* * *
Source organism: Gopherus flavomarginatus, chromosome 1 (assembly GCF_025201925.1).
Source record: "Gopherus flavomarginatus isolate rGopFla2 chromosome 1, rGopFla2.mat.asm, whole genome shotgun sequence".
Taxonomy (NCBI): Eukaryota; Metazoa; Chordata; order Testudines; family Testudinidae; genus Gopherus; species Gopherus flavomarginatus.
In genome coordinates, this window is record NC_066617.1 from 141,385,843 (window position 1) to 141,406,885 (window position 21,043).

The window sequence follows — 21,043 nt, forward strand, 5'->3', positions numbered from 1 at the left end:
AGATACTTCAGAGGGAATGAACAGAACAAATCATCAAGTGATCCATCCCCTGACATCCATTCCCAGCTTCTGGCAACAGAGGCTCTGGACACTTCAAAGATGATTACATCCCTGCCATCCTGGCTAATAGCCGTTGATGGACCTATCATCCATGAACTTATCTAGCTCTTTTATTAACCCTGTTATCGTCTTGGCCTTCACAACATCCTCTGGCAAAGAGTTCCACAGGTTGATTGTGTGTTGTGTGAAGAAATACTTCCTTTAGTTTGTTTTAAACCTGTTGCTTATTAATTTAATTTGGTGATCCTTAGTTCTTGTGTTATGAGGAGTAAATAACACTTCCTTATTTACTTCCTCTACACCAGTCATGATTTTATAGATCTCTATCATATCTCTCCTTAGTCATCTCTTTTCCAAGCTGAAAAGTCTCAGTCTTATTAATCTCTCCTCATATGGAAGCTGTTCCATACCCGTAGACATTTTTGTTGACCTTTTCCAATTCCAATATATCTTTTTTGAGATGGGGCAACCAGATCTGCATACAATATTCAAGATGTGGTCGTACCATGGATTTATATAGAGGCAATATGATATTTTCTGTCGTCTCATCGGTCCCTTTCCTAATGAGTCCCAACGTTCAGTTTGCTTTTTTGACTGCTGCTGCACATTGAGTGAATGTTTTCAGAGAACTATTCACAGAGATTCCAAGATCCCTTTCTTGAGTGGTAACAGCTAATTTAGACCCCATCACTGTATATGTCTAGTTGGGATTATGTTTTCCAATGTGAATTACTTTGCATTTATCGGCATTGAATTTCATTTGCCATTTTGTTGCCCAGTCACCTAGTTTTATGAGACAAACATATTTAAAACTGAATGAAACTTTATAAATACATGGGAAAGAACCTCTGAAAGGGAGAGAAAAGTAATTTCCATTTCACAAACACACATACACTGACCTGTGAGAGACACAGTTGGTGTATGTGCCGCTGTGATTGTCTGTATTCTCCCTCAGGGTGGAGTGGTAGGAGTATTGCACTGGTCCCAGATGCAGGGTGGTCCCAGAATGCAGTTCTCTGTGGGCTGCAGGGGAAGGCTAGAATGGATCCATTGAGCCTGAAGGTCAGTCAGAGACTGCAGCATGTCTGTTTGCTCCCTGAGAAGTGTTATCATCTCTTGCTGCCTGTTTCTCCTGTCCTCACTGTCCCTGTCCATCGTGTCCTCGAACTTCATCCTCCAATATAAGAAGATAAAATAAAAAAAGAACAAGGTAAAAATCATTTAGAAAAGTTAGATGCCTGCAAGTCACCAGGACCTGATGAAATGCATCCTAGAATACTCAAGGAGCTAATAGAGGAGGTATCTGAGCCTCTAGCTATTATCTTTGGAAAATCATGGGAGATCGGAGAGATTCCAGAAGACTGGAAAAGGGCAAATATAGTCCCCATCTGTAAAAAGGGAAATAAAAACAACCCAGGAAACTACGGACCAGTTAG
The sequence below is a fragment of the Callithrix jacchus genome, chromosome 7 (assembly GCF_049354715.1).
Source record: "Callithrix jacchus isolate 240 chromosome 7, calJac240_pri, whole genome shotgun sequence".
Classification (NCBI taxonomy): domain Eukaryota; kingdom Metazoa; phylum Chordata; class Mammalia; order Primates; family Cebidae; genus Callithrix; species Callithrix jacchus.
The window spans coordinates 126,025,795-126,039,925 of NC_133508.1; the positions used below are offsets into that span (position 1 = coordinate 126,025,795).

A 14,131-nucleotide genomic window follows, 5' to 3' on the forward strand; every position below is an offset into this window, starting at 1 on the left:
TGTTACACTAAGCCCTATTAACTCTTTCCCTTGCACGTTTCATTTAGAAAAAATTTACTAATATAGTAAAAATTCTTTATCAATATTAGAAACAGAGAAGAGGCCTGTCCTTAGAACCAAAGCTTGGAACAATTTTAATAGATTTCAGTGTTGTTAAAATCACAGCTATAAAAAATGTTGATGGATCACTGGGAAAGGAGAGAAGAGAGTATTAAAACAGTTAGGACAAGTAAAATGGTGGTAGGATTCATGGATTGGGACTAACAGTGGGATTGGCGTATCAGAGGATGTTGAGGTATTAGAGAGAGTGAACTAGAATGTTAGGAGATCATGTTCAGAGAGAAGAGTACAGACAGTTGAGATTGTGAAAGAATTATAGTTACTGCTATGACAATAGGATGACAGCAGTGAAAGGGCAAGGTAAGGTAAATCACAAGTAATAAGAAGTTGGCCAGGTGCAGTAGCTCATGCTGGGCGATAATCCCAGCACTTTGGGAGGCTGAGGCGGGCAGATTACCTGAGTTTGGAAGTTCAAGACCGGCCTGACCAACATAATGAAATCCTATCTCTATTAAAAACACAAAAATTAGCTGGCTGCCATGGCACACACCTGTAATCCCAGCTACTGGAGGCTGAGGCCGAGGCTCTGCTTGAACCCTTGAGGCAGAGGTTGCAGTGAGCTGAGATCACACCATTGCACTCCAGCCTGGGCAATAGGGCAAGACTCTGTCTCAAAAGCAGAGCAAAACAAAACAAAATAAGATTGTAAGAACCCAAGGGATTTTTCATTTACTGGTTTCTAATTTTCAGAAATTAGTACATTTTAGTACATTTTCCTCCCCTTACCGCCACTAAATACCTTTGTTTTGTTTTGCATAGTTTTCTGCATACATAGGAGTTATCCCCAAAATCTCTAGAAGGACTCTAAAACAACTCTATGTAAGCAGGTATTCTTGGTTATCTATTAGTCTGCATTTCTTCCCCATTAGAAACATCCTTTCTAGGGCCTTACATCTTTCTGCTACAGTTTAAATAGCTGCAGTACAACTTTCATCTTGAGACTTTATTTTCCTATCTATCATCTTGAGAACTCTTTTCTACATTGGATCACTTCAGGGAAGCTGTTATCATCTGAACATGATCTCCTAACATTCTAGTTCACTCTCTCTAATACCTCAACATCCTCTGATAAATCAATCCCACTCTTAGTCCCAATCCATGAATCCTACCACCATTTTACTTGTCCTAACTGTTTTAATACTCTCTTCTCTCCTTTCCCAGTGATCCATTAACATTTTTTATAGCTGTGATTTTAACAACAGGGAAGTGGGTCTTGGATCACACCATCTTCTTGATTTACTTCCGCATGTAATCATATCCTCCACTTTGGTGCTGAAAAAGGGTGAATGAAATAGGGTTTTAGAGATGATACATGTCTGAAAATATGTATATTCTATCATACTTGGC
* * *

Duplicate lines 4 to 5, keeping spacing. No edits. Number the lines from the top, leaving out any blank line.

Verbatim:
In genome coordinates, this window is record NC_066617.1 from 141,385,843 (window position 1) to 141,406,885 (window position 21,043).

The window sequence follows — 21,043 nt, forward strand, 5'->3', positions numbered from 1 at the left end: